Single-perspective installations have been extremely popular for the past several years, with the best examples making their rounds instantly on the usual social media platforms. The real shame of this mass exposure is that viewers rarely experience the tactile joy of these illusions, viewing the photographs but never seeing them first-hand. This is especially true with the work of Georges Rousse, a French artist who has been creating his painted perspective installations in abandoned and soon-to-be demolished buildings since the 1980’s.
Finding influence from Land Art as well as specific works like Suprametist painter Kazimir Malevich’s Black Square, Rousse pre-dates the modern trends of illusionistic installation, having perfected his trademark geometric style and his fondness for desolate locations decades ago. According to his site’s bio, Rousse considers himself a painter, sculptor, architect, and ultimately a photographer, but considers his raw material to be his great inspiration: Space. Upon selecting a site, Rousse goes about creating a unique angular perspective, that when photographed, compels the viewer to re-analyze their own surroundings, possibilities, transformations, and ultimately, Space.
Rousse explains, “The convergence of these spaces goes beyond a visual game: Like a hall of mirrors, enigmatic and dizzying, it questions the role of photography as a faithful reproduction of reality; it probes the distances between perception and reality, between imaginary and concrete.” (via My Modern Met)
We can like status updates on facebook… we can favorite tweets on twitter… we can give videos a “thumbs-up” on youtube… but why can’t we cry? As the first part of an intensive study into the role of crying in a networked culture, the I cried button is an experiment conducted by Dee Kim & Bistin Chen. Using Google Chrome, you can install the button as a plug-in in youtube and press it when you cry while or after watching something from youtube. The button functions similar to the ‘like’ button, because it quantifies and saves your input, but instead of rating the material with a set of shiny stars, your emotions are gauged by tear drops…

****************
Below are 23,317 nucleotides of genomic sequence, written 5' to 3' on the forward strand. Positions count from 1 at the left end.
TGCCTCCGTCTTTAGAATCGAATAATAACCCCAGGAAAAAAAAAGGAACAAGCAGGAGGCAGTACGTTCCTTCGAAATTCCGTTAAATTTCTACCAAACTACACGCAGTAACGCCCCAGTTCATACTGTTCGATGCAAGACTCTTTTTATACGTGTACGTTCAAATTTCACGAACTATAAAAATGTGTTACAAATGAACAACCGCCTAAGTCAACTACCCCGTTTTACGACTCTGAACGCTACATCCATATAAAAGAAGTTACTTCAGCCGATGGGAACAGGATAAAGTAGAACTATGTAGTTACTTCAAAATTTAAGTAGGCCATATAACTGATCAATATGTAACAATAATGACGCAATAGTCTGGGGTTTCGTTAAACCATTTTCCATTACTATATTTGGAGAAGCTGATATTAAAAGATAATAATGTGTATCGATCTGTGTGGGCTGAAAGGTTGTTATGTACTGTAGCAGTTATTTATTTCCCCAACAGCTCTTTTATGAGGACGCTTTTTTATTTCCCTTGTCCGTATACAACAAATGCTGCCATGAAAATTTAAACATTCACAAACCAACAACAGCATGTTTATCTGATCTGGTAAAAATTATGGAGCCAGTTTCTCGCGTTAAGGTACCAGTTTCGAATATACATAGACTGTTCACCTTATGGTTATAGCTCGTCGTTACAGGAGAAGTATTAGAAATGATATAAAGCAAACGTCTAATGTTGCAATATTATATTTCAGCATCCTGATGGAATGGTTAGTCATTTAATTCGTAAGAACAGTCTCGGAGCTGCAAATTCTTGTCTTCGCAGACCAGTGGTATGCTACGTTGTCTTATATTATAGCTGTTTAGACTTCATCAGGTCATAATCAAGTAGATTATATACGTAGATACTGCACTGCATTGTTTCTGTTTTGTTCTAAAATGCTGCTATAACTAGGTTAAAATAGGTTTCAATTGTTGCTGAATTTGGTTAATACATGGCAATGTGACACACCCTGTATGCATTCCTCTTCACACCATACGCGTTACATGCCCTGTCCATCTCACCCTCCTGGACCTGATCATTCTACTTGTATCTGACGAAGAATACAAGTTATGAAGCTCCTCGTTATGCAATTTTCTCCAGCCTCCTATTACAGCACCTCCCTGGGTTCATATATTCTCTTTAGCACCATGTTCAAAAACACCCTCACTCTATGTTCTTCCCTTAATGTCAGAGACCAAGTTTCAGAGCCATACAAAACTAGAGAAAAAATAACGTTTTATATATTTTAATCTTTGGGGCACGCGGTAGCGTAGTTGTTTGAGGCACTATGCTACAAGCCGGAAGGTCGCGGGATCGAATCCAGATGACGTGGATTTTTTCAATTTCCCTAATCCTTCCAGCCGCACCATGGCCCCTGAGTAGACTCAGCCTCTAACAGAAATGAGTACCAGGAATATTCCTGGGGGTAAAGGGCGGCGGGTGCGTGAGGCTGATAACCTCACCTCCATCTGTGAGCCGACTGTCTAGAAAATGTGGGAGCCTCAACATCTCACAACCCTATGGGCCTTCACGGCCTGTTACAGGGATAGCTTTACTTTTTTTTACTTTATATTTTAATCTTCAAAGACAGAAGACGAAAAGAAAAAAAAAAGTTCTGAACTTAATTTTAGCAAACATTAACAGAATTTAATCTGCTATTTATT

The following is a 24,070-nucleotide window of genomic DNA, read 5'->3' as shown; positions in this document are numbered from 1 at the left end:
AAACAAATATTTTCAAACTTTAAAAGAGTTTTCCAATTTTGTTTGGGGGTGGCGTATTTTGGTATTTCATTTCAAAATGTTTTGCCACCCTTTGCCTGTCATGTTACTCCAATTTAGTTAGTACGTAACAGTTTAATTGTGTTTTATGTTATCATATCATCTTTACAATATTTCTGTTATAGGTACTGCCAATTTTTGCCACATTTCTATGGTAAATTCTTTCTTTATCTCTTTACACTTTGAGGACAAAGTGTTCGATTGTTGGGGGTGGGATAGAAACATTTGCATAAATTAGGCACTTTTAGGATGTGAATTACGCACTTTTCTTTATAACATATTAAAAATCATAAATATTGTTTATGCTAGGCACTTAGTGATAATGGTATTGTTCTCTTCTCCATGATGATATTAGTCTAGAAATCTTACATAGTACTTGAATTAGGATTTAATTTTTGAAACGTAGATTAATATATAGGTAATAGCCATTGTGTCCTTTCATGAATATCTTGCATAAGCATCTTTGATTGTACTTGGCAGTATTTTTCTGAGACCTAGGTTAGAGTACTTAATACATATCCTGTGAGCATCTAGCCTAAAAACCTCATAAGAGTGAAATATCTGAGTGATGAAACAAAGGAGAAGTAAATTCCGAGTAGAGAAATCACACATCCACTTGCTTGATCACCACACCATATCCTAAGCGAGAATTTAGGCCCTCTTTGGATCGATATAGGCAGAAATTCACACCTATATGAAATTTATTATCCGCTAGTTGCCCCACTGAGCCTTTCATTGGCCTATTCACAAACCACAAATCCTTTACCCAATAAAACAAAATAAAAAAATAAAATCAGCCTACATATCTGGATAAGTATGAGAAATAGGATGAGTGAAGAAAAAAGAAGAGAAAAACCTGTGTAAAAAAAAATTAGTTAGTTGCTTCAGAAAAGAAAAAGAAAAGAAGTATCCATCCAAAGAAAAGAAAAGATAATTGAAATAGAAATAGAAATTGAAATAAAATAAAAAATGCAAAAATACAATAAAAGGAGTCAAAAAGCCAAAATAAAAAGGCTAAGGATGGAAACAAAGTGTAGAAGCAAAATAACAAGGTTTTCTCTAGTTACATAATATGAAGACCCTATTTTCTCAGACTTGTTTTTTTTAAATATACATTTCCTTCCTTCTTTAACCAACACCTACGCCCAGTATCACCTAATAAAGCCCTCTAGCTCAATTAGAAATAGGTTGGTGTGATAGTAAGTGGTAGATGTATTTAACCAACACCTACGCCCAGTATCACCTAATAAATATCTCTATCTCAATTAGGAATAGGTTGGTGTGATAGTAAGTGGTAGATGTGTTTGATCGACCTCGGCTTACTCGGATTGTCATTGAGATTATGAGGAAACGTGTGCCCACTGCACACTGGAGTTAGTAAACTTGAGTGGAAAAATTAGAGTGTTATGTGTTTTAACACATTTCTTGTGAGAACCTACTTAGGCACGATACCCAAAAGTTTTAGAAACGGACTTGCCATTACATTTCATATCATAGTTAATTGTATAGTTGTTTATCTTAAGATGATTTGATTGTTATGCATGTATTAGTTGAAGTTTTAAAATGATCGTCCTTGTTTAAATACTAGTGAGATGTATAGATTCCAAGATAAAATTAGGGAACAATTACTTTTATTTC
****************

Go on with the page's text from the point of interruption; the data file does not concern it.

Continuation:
Jamie Warren’s photographic works are kind of vulgar, kind of gross, kind of hilarious, and more or less kind of obnoxious but don’t they make you feel better? At least I know I am. Kind of jealous too I didn’t get the party invite.
Portuguese artist Joana Vasconcelos creates a “second skin” for kitschy-looking ceramic figurines. Animals such as dogs, wolves, snakes, and more are concealed in Vasconcelos’ delicately-crocheted coverings, which are reminiscent of a blanket that your grandmother might have worked on. Whatever surface treatment is underneath, the artist’s handiwork is obscured by small-yet-elaborate flowers that fit over her subjects like a glove.
The nature of Vasconcelos’ work is about the decontextualization of everyday objects. Crochet is often seen as a craft, but here she’s removed it from any sort of practical purpose (like providing warmth or being used in the home) and transformed it into an art object. It now occupies two dichotomies, hand-crafted and industrial, in which the former wraps the latter, mass-produced object underneath.
There’s another way to view Vasconcelos’ sculptures, and that’s applying a narrative to them, like they’re characters in a story. In this respect, it’s seems as though she’s creating a protective garment for them and that her subjects are in need of care. The crochet acts as a shell that gives the illusion of protection from the unknown. (Via Fubiz)